The film gently ridicules this remark by cutting straight from Tom’s solemn face into another scene as he talks, implying he can’t be rationally answered with politeness. But it also allows the comment to stand – as if to say, there is a bit of truth in the idea that nothing ever reaches us pure, and you ‘can never really forget’ what you (should) know: the imagination is not free of limitations and debts. But those constraints are what gives it form and shape and meaning. (Trilling argued this, too.)
1. How do you address the fact that Metropolitan‘s populated by “Polly Perkins” composites of the doomed bourgeois in love Stillman knew growing up?
2. I recall the unexpergated script in Barcelona and Metropolitan: A Tale of Two Cities made it fairly clear that the events in Metropolitan occured in 1968 and I remember thinking “Damn, that must be significant” but I never ventured too hard to discover why. You haven’t happened to’ve done that, have you? I only ask because Said’s reading of Mansfield Park is fresh in my mind, so the problem of chronicling discreet charms in the midst of unacknowledged revolution strikes me as a compelling parallel that refutes Tom’s contention that “none of it really happened.” Some of what Austen wrote about did happen--if not in exactly that way or at that time--and presumably some of the conversation-cum-narrative in Metropolitan did too. (I vaguely remember an interview with Eigeman in which he discussed once meeting his prototype in a restaraunt with Stillman. Could be mistaken.)
1. I don’t, since Metropolitan reads perfectly well as a text populated by “composites” of readily available literary precursors - characters and tropes. The Polly Perkins story is a nice allegory of the writer’s creative process, and while it probably does pertain as you say to Stillman’s personal biography, it also catches something about his reading history, which is reconstructable and discussable in ways the personal stuff isn’t. The ‘composite’ motif in Metropolitan corresponds with the ‘makeover’ theme in Clueless, which is nice.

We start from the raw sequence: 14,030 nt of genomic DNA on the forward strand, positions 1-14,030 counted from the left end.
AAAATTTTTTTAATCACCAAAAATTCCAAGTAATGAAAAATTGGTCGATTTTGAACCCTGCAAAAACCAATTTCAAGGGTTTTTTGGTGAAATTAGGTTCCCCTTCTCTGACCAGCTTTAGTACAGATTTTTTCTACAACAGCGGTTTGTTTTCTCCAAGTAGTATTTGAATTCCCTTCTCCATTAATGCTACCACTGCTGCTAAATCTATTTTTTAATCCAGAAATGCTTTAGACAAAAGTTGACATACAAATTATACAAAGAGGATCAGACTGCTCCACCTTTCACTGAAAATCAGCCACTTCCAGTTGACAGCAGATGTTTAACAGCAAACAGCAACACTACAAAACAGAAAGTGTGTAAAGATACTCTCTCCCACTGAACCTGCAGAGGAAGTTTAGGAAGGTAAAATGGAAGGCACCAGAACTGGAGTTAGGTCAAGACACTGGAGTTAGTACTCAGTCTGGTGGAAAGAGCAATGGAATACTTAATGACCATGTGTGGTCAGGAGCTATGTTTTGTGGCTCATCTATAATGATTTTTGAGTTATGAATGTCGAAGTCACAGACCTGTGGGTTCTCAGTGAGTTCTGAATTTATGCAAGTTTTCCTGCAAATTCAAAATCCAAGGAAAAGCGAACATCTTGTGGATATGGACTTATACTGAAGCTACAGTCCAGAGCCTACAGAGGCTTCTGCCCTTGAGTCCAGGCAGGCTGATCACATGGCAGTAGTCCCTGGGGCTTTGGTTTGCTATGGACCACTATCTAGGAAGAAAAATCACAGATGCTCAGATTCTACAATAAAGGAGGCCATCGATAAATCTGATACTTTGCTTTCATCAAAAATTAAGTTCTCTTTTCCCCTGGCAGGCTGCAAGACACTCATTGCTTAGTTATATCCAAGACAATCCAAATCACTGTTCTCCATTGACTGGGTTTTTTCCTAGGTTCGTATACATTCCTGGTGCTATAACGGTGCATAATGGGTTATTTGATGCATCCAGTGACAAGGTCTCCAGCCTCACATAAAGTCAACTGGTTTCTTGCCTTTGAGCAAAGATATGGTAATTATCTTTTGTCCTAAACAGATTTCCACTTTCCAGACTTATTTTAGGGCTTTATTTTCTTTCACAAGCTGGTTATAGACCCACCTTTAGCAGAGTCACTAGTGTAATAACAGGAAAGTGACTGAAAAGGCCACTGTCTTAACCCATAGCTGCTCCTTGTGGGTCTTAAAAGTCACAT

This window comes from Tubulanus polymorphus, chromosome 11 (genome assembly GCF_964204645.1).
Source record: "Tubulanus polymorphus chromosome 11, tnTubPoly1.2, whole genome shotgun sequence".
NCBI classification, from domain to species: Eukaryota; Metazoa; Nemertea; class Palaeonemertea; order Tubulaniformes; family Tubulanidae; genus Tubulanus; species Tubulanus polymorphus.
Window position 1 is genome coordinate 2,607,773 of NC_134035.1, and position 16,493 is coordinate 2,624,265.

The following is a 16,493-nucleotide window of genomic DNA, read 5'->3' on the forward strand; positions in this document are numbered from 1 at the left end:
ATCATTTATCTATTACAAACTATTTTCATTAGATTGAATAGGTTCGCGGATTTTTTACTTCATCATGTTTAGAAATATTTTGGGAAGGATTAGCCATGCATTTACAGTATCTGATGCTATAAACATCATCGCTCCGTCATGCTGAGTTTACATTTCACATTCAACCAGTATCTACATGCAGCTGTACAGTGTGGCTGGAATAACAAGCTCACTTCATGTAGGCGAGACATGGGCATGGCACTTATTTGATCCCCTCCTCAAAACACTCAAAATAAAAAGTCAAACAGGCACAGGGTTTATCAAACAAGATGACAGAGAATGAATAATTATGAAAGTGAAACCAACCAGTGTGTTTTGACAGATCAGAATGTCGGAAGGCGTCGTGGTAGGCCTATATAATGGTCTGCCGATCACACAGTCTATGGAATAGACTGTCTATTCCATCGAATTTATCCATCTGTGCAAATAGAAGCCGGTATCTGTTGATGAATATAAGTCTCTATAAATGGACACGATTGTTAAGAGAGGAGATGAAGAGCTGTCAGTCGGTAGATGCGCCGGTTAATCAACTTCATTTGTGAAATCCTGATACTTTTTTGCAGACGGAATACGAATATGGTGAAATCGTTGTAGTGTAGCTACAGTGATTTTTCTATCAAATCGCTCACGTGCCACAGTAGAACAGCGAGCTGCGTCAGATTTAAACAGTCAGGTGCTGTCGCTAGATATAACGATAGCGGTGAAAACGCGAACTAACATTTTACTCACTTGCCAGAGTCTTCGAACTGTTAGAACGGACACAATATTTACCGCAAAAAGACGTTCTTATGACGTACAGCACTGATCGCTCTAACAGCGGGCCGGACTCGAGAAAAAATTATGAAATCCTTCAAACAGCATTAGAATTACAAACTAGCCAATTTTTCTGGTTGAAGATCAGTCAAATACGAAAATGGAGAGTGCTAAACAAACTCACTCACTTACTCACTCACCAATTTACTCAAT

2. There are fragments of conversation in the film that place it in the mid to late 60s - a reference to Averell Herriman as a man in his 70s, for instance. The autobiographical flavour agrees with that dating, since Stillman was born in 1952. (See what a pathetic groupie I am?) What’s interesting about that is, while the more neurotic types in the film are convinced that everything is poised on the edge of some terrible social upheaval / catastrophe, the movie is pretty careful to fudge specifics to do with period. It begins with a title card that says “Manhattan. Some Time Ago.” The clothes and hairstyles place it squarely in the late 80s. That slipperiness is another way the film ironises the kids’ sense of being ‘doomed to failure’: it’s hard to prove that “now” is worse than “then” if you can’t be sure that “now” refers to a definite historical period rather than an internal frame of mind.
...I think the I got the title card wrong - it says something like “Not so long ago”. Quite different, ahem.
This is only tangentially related to your post, but I found the “AFL-CIA” and de Sade references objectionable. And the Carl Barks, in a different way.
Fair enough, Jonathan: that’s an interesting collection of things to object to. Tell me why you don’t care for the Scrooge McDuck, I can’t think of a reason, unless it’s that it strikes you as condescending?
I’ve got nothing valuable to add here, Laura. Just wanted to say that that was an excellent post.